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Saturday, 17 July 2010

Death Metal Master (Bolt Thrower, Warmaster, 1991)

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War does not determine who is right - only who is left.
Amongst the idyllic and picturesque surroundings of Coventry, lurks a bellicose jingoistic machination, manned by a crew of 5 and  named after a table top game there is no escape from its mud/blood laden  rusted cogs of war when heaved into motion, beware the onslaught of Bolt Thrower.
The ancient Greeks who possessed a Bolt Thrower of their own, would often write songs  and construct structures glorifying warriors and victories long gone. Bolt Thrower drag out this Hellenic ethos and bring it forth to the modern age, however the modern age is a place of grim industrialised mass murder, the age of mind and muscle is long gone and we have entered the age of the megaton and what better sound track to reflect this than Old School British Death Metal.
With the guitars chugging frantically away, accompanied by artillery blasts from the drums and a bass line that will literally give you shell shock, Bolt Thrower perfect their unique and far too often overlooked creation of the fan assigned genre of "War Metal"(Trust me this is the real deal not your silly folky finnish battle metal), which no other band on this war ridden planet has been able to match.
The qualities that make this band and album unique or unconventional are numerous, however there are some which are of better note than others, one in particular from experience. Whenever I show my friends the music I love I always get the same generic answer "I like the guitars and drums, but I cant understand the vocals which ruins it for me", certainly a reasonable answer well finally I have ace card to throw their way, Bolt Thrower are completely comprehensible! And yet somehow they preserve that low bellowing inhumane vocals that I love, this achievement certainly is one which makes me idolise Bolt Thrower. In addition to a paradoxical result of comprehensible-death metal vocals we actually are assaulted with some great morbid poetic lyrics which would make the likes of Wilfred Owens consider a career shift, check it out.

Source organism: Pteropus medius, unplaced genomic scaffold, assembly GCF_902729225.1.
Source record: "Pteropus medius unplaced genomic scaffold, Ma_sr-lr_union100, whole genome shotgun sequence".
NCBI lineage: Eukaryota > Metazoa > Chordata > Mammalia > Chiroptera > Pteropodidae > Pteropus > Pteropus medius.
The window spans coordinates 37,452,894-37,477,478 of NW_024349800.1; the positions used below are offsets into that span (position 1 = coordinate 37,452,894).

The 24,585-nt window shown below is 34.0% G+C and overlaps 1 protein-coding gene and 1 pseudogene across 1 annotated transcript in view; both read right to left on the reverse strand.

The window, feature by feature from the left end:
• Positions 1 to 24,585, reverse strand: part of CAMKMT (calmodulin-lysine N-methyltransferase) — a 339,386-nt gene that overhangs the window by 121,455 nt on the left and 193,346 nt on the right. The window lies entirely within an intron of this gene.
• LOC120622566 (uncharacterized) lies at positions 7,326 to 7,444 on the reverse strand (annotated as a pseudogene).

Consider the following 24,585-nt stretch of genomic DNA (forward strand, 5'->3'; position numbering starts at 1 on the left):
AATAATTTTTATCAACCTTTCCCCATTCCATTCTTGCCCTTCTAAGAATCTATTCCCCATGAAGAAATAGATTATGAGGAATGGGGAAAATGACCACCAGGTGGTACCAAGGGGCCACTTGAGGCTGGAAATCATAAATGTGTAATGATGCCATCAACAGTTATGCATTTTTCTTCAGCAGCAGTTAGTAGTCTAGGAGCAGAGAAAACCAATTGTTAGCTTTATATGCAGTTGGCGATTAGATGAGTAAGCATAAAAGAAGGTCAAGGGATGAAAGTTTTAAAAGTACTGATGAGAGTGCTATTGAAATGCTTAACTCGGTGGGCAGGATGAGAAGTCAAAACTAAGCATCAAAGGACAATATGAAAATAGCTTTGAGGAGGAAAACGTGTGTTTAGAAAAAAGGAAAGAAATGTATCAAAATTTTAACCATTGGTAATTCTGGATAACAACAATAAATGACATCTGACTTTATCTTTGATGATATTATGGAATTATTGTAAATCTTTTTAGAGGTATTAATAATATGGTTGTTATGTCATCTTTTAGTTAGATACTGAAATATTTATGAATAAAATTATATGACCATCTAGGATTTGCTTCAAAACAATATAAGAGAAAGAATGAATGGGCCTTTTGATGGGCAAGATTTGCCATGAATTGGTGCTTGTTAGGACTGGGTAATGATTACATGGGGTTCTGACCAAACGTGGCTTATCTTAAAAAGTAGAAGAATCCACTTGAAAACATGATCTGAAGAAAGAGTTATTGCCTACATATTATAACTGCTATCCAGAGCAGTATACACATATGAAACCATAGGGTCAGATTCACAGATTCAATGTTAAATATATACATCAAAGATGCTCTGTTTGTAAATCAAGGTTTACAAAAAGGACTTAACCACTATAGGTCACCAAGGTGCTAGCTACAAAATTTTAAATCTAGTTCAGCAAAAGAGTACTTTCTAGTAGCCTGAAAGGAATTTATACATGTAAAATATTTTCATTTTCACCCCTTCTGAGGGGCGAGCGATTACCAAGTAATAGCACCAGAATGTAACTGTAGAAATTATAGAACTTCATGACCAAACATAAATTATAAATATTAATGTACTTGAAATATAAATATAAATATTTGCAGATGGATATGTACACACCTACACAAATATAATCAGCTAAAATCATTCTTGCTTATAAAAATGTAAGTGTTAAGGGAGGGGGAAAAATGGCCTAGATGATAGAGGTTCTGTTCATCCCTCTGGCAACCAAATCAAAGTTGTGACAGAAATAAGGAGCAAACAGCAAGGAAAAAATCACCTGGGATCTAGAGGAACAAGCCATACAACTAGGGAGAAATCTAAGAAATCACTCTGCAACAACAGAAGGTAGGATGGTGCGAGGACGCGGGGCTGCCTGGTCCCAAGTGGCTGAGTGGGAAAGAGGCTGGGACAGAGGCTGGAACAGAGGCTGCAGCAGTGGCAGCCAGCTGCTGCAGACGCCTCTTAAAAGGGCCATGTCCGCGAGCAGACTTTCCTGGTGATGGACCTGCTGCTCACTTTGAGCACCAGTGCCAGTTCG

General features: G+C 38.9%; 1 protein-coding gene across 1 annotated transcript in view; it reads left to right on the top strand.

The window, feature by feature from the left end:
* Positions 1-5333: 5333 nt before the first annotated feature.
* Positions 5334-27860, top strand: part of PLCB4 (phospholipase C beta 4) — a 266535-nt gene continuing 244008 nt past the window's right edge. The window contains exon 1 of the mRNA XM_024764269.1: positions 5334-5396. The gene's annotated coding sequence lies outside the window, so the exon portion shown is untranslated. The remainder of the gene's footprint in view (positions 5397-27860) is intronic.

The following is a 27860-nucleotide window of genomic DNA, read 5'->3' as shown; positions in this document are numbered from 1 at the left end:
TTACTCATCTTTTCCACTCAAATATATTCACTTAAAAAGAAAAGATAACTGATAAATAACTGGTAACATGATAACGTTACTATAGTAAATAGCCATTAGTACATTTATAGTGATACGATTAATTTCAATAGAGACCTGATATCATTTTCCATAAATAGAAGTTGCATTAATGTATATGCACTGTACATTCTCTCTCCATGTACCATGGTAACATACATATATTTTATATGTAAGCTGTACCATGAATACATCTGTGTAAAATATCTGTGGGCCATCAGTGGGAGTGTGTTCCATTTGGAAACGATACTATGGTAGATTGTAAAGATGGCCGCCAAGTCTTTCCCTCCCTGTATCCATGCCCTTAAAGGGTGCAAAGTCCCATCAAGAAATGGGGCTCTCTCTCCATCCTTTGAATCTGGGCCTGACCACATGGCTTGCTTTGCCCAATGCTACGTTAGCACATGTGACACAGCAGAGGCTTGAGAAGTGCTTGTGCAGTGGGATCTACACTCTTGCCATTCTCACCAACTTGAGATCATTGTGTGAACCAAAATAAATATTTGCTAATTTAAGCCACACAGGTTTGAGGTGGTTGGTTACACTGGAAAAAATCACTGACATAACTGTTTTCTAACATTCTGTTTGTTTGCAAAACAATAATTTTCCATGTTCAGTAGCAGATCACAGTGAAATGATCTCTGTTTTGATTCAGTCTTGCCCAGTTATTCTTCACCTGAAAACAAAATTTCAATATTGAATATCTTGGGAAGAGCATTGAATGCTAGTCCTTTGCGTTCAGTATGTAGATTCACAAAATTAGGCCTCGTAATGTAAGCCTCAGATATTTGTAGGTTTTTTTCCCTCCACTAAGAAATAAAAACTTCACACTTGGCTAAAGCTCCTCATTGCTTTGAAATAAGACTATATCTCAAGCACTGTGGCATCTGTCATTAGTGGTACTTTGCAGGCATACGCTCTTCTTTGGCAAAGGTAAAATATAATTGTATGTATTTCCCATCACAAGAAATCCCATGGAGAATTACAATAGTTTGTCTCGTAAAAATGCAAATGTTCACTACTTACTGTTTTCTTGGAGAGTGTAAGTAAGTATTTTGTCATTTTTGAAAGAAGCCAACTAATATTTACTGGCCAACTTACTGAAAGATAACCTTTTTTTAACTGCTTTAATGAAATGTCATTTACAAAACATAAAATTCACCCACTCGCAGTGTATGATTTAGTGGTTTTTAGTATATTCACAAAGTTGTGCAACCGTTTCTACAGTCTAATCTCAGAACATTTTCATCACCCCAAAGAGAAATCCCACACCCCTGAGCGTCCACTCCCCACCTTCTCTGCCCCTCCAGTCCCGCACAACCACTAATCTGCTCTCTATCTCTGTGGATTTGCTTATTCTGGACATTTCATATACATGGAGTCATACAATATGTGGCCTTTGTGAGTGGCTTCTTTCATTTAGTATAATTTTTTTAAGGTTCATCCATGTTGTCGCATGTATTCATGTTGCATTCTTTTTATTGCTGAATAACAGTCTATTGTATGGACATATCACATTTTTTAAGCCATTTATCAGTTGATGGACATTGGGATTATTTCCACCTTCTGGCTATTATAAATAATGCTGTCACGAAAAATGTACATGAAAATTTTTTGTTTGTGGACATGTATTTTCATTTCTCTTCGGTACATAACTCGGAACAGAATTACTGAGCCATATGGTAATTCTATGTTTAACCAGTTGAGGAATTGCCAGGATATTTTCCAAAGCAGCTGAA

Alone you stand - The final parody
Destined to silence - A memorial to mortality
Carved in stone - A tribute to the dead
For nameless victims - Whose litany is unread
Never Forgotten - War's memory lingers on
A dark reminder - To mankind's oblivion
This solemn image - Constructed with resolution
A monument - To war's terminal conclusion

Impressive qausi-nihilistic-patriotic lyrics, especially for death metal who nowadays focus to much on ridiculous sickening sexual and violent acts.  Another little known fact that the bassist Jo-Anne Bench is considered either the first or one of the first females to be in an extreme metal band, a title which holds a great amount of prestige to it. Her bass is fundamental to this album, although the guitars are highly down tuned and may be confused for bass, it is the bass that give it that dark and resonant articulation that completes the barbarity of war edge. As aforementioned the guitars are down tuned , but expect to hear technical moments that are graceful to the music, but sound like the agony and distress of the nameless dead soldiers dying in puddle of their own blood. The percussion varies from your doomy slow paced march, to a coordinated blitzkreig. The production value has a fuzzy tint which rounds off the war theme to a tee, I can think of only a handful of examples where instruments and production conjure up images synonymous with the lyrics.
Warmaster  is an album worthy of its name, and is a perfect musical expression of war: a collection of savagery and misery and somewhere deep amongst the piles of soldiers unknown lies a icon of glory and fame.